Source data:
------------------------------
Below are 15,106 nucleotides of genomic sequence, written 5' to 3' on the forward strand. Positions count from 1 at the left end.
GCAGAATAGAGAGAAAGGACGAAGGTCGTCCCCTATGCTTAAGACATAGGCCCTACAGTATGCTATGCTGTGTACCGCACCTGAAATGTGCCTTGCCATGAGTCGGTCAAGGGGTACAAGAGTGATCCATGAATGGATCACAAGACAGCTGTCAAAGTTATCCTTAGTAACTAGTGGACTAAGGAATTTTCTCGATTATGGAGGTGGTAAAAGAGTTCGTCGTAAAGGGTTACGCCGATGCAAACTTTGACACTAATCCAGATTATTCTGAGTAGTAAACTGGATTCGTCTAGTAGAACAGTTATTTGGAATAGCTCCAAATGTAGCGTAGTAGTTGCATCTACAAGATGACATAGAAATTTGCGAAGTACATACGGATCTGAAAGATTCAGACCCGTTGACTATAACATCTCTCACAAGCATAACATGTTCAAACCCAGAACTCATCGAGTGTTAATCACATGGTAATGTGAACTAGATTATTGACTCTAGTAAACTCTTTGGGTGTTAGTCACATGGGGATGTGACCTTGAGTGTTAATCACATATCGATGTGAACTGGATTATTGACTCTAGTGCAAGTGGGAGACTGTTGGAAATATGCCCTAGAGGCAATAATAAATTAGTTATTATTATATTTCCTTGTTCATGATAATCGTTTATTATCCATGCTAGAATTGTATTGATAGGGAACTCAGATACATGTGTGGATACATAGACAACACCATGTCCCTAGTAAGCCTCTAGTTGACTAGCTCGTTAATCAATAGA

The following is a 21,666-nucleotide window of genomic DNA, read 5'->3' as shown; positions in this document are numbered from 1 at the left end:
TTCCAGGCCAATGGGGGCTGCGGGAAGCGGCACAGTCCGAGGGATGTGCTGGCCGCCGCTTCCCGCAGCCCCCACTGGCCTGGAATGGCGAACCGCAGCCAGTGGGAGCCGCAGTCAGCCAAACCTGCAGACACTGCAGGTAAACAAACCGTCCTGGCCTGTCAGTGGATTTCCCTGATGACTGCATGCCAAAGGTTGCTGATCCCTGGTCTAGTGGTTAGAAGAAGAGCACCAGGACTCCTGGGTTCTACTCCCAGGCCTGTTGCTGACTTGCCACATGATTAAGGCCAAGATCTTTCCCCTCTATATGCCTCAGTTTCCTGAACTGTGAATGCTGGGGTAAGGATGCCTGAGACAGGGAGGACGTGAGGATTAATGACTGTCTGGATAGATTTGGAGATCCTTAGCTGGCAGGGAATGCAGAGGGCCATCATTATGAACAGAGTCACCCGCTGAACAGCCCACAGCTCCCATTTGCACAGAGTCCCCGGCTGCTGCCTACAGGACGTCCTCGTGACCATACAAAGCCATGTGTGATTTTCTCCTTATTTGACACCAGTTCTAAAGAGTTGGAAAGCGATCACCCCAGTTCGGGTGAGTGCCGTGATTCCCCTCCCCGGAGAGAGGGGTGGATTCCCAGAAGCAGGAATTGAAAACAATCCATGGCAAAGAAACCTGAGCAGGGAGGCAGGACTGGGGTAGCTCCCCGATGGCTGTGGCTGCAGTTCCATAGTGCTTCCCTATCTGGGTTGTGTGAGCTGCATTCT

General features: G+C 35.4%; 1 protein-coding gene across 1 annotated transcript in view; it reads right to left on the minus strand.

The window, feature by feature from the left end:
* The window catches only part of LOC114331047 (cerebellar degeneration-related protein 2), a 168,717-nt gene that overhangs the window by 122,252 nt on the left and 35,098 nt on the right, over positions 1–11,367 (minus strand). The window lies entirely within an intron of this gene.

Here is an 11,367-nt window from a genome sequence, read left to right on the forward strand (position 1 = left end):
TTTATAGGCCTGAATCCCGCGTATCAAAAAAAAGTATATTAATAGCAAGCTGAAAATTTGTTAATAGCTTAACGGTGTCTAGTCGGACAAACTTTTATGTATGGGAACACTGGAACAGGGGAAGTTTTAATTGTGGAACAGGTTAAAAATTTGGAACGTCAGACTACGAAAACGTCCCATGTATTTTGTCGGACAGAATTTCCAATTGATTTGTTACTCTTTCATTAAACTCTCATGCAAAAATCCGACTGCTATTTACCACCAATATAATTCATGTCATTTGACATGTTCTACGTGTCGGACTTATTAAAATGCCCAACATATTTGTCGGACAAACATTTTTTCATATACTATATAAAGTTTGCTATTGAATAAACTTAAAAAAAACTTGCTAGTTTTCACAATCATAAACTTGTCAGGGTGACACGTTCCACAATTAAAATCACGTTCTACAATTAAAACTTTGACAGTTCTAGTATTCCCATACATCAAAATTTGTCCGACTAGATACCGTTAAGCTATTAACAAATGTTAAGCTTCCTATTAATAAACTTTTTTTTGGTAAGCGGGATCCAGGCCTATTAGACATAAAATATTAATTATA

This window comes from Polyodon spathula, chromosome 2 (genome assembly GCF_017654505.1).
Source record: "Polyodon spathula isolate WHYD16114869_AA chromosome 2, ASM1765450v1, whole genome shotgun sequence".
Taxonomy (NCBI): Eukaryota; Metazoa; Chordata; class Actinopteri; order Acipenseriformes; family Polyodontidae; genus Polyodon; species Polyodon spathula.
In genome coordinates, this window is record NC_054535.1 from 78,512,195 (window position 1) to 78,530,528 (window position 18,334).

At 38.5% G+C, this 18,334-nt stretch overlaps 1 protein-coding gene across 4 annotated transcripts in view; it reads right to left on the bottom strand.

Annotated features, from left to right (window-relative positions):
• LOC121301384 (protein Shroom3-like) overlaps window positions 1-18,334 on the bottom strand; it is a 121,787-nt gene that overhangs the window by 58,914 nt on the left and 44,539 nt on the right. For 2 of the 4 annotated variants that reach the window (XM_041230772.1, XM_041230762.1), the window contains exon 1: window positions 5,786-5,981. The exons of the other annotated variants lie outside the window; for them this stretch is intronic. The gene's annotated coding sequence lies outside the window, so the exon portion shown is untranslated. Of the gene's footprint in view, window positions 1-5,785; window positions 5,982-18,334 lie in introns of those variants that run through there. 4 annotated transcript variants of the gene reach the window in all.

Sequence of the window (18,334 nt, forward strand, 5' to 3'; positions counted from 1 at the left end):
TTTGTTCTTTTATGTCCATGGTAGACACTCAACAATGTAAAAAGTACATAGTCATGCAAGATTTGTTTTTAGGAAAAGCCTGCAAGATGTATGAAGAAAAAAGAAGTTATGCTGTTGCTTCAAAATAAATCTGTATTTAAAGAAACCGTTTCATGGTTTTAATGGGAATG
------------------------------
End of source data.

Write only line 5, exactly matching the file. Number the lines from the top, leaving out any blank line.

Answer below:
General features: G+C 35.4%; 1 protein-coding gene across 1 annotated transcript in view; it reads right to left on the minus strand.